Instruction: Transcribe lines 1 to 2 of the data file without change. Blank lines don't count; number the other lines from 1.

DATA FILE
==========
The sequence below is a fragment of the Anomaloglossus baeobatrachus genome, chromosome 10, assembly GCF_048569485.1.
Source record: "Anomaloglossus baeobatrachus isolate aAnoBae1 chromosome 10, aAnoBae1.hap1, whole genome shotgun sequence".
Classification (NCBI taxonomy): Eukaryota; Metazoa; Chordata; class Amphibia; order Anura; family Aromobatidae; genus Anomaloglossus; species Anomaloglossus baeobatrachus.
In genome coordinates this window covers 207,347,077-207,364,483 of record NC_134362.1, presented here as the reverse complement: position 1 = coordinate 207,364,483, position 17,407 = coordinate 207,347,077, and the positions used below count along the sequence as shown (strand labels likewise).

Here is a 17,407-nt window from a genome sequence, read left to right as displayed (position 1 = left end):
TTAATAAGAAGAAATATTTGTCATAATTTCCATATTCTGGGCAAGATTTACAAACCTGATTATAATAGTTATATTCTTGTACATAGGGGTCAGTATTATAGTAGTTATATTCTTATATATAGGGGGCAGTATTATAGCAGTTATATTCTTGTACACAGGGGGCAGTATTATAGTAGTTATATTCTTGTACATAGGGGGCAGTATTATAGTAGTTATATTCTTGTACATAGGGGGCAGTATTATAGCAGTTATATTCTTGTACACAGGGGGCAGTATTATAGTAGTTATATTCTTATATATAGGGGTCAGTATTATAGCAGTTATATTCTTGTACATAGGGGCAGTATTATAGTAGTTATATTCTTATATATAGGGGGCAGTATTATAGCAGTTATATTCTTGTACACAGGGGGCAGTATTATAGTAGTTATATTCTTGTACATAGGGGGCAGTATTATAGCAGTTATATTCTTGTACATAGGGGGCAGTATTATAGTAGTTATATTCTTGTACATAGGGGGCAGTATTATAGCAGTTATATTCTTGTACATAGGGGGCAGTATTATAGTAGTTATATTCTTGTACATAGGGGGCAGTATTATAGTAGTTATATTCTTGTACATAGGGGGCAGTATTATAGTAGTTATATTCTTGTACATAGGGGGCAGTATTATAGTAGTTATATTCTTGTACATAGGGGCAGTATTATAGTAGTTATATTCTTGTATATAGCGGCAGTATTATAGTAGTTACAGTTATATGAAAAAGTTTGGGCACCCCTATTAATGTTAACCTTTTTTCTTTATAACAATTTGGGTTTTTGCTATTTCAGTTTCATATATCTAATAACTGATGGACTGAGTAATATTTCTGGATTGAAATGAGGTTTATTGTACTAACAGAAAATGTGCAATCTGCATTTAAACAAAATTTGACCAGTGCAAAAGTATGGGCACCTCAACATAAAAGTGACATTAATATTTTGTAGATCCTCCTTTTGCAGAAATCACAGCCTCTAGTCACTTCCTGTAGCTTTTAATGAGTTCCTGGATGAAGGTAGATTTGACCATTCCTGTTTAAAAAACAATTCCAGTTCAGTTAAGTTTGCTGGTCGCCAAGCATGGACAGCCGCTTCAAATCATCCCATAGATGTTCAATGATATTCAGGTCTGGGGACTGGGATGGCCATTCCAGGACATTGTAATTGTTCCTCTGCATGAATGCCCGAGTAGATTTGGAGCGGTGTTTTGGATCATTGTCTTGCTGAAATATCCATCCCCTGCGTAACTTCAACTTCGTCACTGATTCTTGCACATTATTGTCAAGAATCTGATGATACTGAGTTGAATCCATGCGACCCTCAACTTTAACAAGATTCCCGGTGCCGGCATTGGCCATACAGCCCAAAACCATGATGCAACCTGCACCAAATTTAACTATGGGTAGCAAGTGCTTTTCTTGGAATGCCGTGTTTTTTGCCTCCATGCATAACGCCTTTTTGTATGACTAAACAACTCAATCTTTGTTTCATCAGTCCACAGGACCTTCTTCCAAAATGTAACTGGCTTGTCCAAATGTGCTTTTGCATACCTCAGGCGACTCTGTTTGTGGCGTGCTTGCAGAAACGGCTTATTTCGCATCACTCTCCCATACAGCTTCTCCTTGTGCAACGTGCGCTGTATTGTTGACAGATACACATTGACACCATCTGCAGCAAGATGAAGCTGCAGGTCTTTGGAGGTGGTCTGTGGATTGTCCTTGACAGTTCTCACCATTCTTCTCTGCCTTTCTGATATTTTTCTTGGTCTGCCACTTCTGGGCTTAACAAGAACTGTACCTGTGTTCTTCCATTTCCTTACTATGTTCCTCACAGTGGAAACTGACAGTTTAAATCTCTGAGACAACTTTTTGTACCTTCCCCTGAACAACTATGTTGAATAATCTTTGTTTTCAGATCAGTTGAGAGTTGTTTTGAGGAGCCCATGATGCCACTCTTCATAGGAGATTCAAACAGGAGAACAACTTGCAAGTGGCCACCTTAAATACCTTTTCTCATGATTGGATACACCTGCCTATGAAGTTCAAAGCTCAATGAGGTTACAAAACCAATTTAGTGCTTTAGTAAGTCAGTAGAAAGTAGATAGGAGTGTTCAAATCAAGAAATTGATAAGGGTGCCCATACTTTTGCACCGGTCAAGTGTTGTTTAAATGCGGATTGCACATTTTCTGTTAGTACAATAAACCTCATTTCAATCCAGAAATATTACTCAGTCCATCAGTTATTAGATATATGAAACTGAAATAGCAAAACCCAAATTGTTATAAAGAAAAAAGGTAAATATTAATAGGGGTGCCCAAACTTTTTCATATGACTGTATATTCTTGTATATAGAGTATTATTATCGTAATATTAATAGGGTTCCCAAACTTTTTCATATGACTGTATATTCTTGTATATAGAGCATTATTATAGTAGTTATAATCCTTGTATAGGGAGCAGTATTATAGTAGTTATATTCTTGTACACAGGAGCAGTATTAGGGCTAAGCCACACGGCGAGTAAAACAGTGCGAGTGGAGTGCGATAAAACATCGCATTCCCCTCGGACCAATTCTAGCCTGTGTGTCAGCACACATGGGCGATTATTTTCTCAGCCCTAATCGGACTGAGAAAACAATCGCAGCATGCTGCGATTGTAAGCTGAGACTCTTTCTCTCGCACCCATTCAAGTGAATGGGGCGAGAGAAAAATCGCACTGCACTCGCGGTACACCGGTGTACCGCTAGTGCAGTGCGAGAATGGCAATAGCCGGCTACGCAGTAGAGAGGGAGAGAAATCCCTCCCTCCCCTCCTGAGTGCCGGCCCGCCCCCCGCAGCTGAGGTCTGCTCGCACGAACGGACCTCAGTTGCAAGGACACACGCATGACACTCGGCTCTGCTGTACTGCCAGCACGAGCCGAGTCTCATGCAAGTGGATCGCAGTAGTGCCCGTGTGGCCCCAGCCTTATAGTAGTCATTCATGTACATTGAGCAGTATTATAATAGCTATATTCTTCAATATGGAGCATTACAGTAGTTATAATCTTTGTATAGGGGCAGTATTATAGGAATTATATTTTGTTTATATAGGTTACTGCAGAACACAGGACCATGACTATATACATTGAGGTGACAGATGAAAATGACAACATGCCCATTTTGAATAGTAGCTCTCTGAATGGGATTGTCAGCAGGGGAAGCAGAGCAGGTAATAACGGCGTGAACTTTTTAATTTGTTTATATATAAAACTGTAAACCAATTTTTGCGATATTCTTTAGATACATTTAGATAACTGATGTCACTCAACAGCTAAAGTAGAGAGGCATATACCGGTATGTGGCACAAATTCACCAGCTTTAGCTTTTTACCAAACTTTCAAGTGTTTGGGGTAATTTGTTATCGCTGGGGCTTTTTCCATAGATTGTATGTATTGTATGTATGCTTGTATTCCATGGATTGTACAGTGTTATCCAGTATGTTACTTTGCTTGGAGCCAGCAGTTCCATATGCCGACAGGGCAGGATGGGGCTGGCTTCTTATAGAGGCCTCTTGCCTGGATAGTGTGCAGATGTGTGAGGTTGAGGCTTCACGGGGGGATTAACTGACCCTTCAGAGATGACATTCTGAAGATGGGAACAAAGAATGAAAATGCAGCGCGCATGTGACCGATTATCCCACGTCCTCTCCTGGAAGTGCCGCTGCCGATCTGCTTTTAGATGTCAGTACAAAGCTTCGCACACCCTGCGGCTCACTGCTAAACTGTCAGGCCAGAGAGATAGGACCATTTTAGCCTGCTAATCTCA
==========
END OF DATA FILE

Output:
The sequence below is a fragment of the Anomaloglossus baeobatrachus genome, chromosome 10, assembly GCF_048569485.1.
Source record: "Anomaloglossus baeobatrachus isolate aAnoBae1 chromosome 10, aAnoBae1.hap1, whole genome shotgun sequence".